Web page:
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Accidents will happen - and not least where maintenance is concerned, both through the lack of it and, ironically, because of it. That's why the Institution of Chemical Engineers has just published its Maintenance of Process Plants, Second Edition softback, edited by Arthur Townsend (66 pages at 15 [pounds] - ISBN 0 85295 292 9).
Although written principally for chemical engineers, it provides a good, solid guide to planning and organising effective, safe plant maintenance which is applicable to all. Everything is covered - from legal requirements and the details of permits-to-work, to the do's and do not's when on-site. And, if you're in any doubt about the importance of all this, check out the accident reports in the appendix - they make chilling reading.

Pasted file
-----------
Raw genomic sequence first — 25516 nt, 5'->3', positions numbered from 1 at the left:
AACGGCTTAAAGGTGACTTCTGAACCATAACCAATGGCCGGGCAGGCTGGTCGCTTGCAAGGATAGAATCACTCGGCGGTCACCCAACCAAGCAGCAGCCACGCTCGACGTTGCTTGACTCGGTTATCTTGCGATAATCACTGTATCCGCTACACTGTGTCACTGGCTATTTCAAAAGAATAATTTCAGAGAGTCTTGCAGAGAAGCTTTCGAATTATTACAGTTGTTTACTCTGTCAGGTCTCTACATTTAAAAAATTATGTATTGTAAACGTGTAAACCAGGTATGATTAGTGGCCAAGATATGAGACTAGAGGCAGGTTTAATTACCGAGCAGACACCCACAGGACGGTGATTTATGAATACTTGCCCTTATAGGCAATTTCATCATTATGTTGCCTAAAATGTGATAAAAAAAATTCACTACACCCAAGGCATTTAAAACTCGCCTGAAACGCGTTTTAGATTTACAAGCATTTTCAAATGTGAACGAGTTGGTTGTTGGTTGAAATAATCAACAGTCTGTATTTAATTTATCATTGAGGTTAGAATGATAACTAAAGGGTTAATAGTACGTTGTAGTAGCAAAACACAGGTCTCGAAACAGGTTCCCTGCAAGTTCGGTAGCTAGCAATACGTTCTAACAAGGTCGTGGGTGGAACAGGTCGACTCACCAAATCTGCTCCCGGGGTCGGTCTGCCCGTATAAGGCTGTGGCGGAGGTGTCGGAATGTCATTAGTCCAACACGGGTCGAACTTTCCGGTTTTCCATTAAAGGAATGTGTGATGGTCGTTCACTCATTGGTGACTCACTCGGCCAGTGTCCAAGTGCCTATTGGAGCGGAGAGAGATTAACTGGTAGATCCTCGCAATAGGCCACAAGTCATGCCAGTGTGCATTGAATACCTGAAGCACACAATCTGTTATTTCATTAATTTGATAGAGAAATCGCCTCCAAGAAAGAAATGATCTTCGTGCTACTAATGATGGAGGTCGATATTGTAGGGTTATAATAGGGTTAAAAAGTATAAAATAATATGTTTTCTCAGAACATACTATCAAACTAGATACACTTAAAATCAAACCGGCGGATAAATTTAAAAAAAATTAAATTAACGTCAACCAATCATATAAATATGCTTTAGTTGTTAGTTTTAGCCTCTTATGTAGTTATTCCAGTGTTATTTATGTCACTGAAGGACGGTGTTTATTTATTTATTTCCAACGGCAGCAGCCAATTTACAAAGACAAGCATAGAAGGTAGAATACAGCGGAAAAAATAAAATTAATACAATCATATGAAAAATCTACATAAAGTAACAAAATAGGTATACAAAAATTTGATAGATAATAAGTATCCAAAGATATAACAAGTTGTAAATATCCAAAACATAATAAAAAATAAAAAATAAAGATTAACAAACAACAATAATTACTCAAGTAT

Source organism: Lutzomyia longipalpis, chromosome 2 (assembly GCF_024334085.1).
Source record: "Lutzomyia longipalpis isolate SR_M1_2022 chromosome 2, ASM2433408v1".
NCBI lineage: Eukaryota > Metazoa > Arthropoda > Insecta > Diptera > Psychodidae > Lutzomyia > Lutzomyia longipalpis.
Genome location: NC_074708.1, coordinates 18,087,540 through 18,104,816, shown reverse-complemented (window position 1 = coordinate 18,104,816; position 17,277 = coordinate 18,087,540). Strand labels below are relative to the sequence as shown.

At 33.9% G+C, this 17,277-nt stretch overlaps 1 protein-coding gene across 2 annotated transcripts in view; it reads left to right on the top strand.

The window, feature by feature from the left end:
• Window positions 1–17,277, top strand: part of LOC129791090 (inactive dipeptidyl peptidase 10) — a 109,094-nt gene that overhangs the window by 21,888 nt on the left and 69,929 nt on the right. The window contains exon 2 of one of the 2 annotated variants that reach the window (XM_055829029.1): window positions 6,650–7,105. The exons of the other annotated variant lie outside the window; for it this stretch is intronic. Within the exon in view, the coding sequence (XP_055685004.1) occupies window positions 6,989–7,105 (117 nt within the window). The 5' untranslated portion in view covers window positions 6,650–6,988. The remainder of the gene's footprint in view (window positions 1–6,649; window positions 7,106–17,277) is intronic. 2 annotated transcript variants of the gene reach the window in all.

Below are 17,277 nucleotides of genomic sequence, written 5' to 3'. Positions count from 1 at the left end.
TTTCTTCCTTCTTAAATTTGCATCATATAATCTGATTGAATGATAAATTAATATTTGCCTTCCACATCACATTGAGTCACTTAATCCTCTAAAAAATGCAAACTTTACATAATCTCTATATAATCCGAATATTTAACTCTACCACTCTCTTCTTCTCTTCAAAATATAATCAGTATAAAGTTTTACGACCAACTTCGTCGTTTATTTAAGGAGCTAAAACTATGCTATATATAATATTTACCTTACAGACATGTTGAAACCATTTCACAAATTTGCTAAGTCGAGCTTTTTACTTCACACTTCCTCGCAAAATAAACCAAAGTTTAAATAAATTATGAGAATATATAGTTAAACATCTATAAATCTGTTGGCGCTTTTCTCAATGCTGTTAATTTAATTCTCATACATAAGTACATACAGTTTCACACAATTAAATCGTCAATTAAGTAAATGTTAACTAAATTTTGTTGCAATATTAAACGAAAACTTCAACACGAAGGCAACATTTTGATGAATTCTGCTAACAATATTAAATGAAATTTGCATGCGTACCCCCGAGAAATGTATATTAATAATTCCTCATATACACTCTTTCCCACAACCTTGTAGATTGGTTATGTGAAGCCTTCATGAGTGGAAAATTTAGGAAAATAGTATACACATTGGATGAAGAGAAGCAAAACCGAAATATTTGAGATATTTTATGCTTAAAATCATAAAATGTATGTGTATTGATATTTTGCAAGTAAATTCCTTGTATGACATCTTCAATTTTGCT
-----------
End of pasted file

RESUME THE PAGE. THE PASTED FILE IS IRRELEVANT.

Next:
The first is typical. It refers to a fire on a distillation plant in which three men were killed, one seriously injured, and the plant extensively damaged. Maintenance staff had been working on a pump; when they removed the cover, hot oil was ejected - and self-ignited. The pump suction valve had not been closed. The book makes the point that it should have been blanked-off.
Having set the tone, let's look at what's going on in maintenance specific to instrumentation and control systems engineers. And, remember that proper, effective maintenance is key to the safety, efficiency and profitability of the plant at all levels.
Maintenance strategies break down into three main categories - corrective (repair after the event), time-scheduled (hours run, following recommendations and …